Women's brains are hotter than men's and more likely to top 40C, study finds

Womens brains are hotter than mens
Womens brains are hotter than mens
Pintu Kumar

A new molecular biology study into the temperature of brains has thrown up some interesting findings in relation to the gender and age of its voluntary participants

Women's brains are hotter than men's and more likely to top 40C, a new study has found.

Science boffins have discovered that women's brains are about 0.4C warmer than men's, meaning they have a greater likelihood of topping 40C.

The research has been done by the Medical Research Council's Laboratory for Molecular Biology in Cambridge and indicates that the difference is likely to be caused by the menstrual cycle.

Most women were scanned in the post-ovulation phase with the difference between their brains' temperature to that of those who took part in the study who were in the pre-ovulation phase also around 0.4C higher.

40 volunteers from the age of 20 to 40 were scanned in the morning, afternoon and evening on the same day at the Royal Infirmary of Edinburgh with the results of the study published in the Brain journal.

Researchers went on to find the average temperature to be higher than previously believed at 38.5C, but deeper brain structures commonly rose above 40C with the highest temperature taken being 40.9.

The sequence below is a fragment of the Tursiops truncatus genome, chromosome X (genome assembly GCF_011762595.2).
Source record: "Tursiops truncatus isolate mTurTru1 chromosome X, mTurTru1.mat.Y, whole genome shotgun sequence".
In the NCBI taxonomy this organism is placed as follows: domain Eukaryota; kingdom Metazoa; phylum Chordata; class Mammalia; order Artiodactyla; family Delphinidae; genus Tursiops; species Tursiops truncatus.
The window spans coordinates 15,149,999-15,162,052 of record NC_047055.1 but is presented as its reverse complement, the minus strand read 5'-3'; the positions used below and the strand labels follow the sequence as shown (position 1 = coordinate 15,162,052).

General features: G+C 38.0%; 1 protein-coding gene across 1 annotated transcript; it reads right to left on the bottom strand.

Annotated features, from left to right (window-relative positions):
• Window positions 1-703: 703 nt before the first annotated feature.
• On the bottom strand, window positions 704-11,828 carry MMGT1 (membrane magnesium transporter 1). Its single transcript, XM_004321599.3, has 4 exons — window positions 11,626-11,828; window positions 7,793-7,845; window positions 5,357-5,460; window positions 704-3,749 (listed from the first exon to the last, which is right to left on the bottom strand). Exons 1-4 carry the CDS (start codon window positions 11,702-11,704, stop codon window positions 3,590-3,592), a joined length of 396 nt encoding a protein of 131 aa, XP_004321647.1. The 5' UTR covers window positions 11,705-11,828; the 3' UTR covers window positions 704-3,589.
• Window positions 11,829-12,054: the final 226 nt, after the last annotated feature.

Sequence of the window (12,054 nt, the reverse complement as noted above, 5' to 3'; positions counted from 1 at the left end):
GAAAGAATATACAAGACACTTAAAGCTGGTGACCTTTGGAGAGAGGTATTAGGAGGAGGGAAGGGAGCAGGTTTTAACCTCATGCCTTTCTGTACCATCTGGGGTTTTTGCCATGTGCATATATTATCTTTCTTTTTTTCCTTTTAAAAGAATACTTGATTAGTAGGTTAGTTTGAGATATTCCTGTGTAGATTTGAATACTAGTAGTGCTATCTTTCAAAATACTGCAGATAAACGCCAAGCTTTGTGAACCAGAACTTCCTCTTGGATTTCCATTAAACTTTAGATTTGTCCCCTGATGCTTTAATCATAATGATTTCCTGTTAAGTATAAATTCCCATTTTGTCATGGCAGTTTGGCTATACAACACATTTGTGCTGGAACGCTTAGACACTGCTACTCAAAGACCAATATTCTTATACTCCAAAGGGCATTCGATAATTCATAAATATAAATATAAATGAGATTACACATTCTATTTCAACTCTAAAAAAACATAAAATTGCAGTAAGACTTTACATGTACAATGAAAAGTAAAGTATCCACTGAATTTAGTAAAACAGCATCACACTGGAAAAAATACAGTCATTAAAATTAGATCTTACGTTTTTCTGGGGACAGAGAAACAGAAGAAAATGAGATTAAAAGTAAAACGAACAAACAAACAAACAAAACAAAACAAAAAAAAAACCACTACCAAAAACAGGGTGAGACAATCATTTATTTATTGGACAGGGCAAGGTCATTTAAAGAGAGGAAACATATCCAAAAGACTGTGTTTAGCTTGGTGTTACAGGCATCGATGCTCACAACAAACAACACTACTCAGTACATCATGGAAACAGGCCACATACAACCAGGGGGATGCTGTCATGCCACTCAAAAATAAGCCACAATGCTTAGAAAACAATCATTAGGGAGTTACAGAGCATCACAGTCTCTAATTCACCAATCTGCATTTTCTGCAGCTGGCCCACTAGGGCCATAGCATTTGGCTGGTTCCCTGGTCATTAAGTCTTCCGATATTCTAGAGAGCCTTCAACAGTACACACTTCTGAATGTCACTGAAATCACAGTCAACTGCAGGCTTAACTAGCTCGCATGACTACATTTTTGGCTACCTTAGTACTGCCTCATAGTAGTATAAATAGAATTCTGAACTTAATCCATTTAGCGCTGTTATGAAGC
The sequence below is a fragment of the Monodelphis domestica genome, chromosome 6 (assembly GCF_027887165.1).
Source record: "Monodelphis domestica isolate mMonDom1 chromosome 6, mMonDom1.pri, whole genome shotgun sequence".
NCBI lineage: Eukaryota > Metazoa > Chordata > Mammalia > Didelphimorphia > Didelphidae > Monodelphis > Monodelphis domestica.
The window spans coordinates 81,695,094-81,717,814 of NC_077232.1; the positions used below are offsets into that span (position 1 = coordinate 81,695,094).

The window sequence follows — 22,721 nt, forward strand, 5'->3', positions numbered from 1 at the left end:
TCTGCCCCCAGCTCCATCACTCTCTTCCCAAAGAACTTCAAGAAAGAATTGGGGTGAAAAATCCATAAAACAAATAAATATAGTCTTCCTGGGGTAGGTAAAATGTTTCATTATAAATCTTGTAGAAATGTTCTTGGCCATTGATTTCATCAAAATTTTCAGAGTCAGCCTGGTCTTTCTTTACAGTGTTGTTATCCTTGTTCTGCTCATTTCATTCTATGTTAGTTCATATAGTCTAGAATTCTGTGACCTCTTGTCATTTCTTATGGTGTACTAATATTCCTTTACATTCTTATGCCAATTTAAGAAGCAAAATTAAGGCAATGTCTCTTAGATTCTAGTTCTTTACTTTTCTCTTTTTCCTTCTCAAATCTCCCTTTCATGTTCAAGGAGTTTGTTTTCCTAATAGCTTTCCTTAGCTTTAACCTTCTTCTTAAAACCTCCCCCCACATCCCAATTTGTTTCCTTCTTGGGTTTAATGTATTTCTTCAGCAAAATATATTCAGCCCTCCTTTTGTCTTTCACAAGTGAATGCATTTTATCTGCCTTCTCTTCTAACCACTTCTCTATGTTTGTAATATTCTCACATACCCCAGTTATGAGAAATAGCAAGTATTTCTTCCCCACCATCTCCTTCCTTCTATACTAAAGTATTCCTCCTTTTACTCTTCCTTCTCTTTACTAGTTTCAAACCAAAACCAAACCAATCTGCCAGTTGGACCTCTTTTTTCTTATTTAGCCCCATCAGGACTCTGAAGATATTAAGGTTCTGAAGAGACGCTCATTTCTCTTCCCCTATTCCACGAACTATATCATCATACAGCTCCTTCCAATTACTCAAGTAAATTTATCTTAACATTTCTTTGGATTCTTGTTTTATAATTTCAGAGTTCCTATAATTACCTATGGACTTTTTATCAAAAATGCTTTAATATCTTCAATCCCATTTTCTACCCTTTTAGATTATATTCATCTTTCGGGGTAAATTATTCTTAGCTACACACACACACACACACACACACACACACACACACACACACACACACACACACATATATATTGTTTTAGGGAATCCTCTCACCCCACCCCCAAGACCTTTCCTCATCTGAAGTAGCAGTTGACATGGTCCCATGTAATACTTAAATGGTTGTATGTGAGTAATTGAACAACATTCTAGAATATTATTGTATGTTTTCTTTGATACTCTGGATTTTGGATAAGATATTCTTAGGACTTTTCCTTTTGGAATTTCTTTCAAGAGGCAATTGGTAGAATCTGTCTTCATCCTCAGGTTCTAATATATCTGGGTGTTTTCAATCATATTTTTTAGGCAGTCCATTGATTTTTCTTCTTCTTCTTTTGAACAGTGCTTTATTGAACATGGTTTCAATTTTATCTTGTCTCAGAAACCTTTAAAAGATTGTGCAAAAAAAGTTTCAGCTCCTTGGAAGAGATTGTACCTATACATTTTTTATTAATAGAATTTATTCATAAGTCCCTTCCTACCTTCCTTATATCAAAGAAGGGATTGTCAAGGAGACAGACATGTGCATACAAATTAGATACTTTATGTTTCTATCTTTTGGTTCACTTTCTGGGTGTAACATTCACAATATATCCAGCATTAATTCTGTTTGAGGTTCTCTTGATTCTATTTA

The brain typically cools at night and warms up during the day.

And whilst such high temperatures would be regarded as a fever in other parts of the body – the mouth, for instance is normally less than 37C – in the brain, it can be a sign that the organ is functioning healthily.

The scientists also noted that temperatures increased with age, most markedly in deep brain regions where the average increase was 0.6C.

That led to the assumption that the brain's capacity to cool down deteriorates as we get older.

Dr John O'Neill, group leader at the University of Cambridge, said: "To me, the most surprising finding from our study is that the healthy human brain can reach temperatures that would be diagnosed as fever anywhere else in the body.

"Such high temperatures have been measured in people with brain injuries in the past, but had been assumed to result from the injury.

"There is good reason to believe this daily variation is associated with long-term brain health – something we hope to investigate next."

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